Basic education and literacy is one of Rotary’s 6 areas of focus. For most Rotarians in North America this is a non-issue; we have benefitted from public education systems and most are fortunate to have attained some level of post-secondary school education. However, there are many in our communities who are not so advantaged.
The Columbia Basin Alliance for Literacy strives to make literacy programs available to those who need them. Children are enchanted with the Family and Children Literacy Programs including Mother Goose, Love 2 Learn, One to One Reading and Stress Free Reading at Home. Adult Literacy programs include Adult Tutoring Programs, Books Everywhere, CBAL’S Settlement Program. Many seniors take advantage of the Computer Literacy for Seniors or “Cyber Seniors”, Cyber Seniors’ Lab Time, and IPad Fun. In Nelson the Learning Place, in the basement of City Hall is an inviting space for community partners to come together to offer literacy programs, provide service and have resources and information available to learners. It is staffed primarily by dedicated volunteers who work under the guidance of CBAL’s Joan Exley. She is one of 16 Literacy Outreach Coordinators serving 77 communities in the Columbia Basin area. On an annual basis, our club members have cleaned out their book shelves to contribute to the Books Everywhere program which makes loaner books available throughout town, be it at Nelson Family Eyecare, the Rec Centre or Oso Negro; it is an inviting way for people to simply pick up a book and start reading.
In keeping with the tradition started four years ago, members of our club including Dave Simpson, Al Inkster, Sandra England, Michael Dailly, Pat & John Dooley and Sheila Hart joined other community volunteers and manned street corners on October 7 to seek donations for a free copy of The Nelson Star. Black Press has generously supported the program by providing the newspapers, promotional advertising and free classified ad cards. This year, Raise a Reader Day was a glorious warm fall day. As soon as volunteers started to mention programs involved, the public stopped dead in their tracks and engaged in conversation. Joan Exley reported that $1245 was raised by volunteers on the streets. However, the giving does not end there – this year, tax-deductible donations made on-line until November 1 at www.cbal.org will be matched by the Bienfaisance Foundation – what a great way to double the impact and realize more resources for programs in Nelson. Visit www. cbal.org to learn more about local programs and volunteer opportunities.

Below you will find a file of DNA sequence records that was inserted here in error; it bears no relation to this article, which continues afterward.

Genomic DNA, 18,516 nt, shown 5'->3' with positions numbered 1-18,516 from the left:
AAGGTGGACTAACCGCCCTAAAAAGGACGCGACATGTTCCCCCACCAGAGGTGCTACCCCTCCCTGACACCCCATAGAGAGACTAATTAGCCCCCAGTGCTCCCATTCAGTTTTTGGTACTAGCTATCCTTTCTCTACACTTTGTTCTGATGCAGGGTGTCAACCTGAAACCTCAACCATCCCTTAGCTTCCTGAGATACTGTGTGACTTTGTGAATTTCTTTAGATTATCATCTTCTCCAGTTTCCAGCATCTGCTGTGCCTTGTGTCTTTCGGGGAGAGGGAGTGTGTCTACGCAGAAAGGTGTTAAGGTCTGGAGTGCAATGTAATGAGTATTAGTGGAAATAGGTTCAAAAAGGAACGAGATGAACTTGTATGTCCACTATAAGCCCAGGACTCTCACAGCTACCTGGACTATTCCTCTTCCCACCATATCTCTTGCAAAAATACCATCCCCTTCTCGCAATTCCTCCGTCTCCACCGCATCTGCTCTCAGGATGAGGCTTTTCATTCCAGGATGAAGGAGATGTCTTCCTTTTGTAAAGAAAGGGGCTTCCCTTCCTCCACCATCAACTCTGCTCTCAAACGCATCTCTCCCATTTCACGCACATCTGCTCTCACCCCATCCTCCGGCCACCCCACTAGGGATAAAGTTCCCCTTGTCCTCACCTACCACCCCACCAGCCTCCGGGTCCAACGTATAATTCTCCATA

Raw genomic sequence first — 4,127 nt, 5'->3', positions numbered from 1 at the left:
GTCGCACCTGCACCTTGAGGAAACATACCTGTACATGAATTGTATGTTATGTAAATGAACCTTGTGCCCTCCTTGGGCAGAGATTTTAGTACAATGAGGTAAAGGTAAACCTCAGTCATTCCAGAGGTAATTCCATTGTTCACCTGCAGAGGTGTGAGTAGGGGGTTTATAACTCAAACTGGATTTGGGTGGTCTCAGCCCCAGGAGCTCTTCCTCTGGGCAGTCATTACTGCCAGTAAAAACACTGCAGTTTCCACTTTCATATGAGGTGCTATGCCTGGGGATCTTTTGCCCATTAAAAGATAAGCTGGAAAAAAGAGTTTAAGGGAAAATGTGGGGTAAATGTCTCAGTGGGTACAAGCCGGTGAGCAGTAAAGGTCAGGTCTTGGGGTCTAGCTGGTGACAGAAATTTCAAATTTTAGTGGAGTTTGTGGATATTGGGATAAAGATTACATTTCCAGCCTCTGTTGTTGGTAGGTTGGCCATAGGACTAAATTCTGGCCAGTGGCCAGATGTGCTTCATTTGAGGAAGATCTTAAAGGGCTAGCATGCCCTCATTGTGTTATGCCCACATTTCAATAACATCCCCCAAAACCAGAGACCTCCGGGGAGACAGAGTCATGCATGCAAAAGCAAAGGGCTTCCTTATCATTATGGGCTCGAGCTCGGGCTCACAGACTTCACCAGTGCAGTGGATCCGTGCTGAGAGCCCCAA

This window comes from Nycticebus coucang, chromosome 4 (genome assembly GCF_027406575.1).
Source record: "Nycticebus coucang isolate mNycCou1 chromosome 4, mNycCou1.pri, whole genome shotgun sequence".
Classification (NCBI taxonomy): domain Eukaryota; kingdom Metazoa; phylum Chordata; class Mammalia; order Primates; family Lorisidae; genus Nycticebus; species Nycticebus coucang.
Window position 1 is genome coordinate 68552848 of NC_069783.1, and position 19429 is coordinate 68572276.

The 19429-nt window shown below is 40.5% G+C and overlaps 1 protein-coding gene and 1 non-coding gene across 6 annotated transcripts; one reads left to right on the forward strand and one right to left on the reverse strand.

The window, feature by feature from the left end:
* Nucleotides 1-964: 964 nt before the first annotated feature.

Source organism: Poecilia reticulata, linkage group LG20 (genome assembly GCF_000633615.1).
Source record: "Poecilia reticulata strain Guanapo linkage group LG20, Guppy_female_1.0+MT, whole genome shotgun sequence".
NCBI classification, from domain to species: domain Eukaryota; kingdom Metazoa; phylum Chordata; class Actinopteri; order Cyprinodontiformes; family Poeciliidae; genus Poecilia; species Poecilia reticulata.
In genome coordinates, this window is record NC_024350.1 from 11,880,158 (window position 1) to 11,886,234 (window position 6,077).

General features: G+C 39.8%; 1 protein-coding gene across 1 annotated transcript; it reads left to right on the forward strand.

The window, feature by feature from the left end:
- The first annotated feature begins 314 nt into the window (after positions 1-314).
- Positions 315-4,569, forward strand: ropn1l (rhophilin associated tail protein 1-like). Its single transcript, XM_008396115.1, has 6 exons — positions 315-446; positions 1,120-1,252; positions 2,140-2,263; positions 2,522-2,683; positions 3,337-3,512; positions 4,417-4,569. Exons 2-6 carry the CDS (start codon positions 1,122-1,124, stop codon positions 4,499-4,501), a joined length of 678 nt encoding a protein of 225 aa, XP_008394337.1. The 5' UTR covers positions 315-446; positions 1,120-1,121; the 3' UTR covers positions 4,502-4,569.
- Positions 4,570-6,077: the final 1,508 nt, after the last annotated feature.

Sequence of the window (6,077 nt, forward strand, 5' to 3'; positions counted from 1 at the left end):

Stay tuned to hear about the impact of the literacy flash-mob, coming soon to a venue near you; for more information about this secret event and to volunteer contact Joan Exley or Sheila Hart.